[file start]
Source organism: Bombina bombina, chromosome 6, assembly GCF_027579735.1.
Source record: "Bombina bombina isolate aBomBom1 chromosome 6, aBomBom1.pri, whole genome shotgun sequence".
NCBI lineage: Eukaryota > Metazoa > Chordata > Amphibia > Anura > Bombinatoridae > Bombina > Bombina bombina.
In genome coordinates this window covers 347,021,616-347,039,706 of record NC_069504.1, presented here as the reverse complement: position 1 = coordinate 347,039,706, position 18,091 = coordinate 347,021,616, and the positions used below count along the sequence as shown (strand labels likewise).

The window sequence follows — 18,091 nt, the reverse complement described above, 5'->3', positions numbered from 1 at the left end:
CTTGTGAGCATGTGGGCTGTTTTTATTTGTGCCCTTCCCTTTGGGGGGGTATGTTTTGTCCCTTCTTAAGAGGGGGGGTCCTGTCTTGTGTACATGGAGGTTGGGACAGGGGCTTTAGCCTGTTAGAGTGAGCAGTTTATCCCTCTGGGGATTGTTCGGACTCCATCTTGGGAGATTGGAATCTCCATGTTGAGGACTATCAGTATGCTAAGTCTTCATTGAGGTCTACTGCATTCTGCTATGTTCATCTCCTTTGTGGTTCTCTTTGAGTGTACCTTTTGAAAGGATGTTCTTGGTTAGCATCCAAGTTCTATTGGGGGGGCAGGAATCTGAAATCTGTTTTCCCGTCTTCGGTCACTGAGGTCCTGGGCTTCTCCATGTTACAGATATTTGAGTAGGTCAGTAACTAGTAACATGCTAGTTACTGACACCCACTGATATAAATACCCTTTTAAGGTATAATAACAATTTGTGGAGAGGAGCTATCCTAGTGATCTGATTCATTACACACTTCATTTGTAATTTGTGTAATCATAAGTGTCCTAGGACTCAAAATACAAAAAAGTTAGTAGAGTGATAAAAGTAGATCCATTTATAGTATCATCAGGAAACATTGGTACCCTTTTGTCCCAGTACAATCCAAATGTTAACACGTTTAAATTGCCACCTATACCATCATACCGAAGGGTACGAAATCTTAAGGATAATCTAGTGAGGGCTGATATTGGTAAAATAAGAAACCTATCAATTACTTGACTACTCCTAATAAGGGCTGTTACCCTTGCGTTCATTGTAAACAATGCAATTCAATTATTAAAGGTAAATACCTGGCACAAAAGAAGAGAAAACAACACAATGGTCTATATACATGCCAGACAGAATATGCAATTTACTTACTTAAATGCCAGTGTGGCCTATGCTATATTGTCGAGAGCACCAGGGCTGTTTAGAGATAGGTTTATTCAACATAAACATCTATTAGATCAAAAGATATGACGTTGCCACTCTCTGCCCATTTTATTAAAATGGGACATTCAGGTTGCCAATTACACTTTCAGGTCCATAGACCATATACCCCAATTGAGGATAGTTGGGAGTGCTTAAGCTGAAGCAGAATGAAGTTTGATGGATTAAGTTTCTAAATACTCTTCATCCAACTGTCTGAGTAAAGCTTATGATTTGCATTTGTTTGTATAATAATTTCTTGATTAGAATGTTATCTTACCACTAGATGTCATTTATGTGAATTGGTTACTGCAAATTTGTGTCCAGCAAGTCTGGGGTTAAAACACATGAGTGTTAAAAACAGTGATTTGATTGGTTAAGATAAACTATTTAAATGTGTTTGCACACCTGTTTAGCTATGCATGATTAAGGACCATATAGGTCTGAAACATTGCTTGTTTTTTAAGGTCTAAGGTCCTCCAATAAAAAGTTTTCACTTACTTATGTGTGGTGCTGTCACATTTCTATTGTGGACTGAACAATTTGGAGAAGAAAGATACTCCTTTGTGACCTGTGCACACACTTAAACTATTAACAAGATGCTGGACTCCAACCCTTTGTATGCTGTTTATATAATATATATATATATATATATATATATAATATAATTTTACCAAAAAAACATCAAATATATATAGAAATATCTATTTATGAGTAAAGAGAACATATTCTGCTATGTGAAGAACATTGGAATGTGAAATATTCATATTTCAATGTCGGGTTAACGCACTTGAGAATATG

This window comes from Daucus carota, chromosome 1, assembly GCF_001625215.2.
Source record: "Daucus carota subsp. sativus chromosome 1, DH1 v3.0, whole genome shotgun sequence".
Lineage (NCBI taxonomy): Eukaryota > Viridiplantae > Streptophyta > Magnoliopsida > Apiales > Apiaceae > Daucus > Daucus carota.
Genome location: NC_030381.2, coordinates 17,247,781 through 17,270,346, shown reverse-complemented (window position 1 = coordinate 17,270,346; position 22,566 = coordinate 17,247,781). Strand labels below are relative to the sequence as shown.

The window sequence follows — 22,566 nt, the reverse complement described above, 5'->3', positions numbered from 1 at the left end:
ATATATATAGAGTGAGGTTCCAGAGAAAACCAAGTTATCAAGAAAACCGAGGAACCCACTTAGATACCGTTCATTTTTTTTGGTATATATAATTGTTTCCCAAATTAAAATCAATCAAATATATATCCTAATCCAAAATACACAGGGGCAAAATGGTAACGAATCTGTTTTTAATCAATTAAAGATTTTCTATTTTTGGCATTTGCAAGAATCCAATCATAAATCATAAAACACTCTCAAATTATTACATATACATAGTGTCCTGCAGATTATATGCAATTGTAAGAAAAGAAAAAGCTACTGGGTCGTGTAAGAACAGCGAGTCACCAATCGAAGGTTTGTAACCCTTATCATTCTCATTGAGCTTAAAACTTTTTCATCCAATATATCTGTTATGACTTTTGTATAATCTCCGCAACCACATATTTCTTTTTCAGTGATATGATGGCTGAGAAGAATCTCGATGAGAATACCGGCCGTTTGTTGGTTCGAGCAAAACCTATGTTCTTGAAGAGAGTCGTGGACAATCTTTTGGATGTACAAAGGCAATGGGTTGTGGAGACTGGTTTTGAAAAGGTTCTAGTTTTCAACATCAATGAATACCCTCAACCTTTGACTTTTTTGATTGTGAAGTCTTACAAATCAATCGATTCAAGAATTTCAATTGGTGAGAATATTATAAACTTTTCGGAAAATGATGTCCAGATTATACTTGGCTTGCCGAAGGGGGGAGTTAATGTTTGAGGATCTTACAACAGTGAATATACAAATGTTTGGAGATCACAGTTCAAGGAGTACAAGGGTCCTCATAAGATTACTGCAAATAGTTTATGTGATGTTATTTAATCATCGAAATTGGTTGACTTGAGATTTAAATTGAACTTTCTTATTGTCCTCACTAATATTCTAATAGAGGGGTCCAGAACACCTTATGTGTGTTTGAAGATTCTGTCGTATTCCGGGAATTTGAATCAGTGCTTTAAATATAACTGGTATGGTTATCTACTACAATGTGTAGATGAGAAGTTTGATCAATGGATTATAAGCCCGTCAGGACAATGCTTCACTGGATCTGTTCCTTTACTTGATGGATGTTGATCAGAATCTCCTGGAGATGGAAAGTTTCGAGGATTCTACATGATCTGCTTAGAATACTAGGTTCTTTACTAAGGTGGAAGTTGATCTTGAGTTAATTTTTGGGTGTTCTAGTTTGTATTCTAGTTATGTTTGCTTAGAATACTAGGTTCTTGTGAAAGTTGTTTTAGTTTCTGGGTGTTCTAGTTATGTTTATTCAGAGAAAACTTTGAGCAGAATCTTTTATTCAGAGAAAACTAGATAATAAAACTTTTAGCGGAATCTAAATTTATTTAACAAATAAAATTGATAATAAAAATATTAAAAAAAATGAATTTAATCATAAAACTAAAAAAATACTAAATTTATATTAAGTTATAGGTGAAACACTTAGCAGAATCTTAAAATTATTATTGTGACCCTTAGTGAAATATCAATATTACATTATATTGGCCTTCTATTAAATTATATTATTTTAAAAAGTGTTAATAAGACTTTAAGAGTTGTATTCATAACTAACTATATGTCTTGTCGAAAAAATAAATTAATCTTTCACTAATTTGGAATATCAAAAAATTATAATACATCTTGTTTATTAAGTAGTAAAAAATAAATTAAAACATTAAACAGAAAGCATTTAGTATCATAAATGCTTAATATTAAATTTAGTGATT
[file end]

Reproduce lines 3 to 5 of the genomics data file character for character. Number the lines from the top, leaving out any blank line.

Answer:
NCBI lineage: Eukaryota > Metazoa > Chordata > Amphibia > Anura > Bombinatoridae > Bombina > Bombina bombina.
In genome coordinates this window covers 347,021,616-347,039,706 of record NC_069504.1, presented here as the reverse complement: position 1 = coordinate 347,039,706, position 18,091 = coordinate 347,021,616, and the positions used below count along the sequence as shown (strand labels likewise).

The window sequence follows — 18,091 nt, the reverse complement described above, 5'->3', positions numbered from 1 at the left end: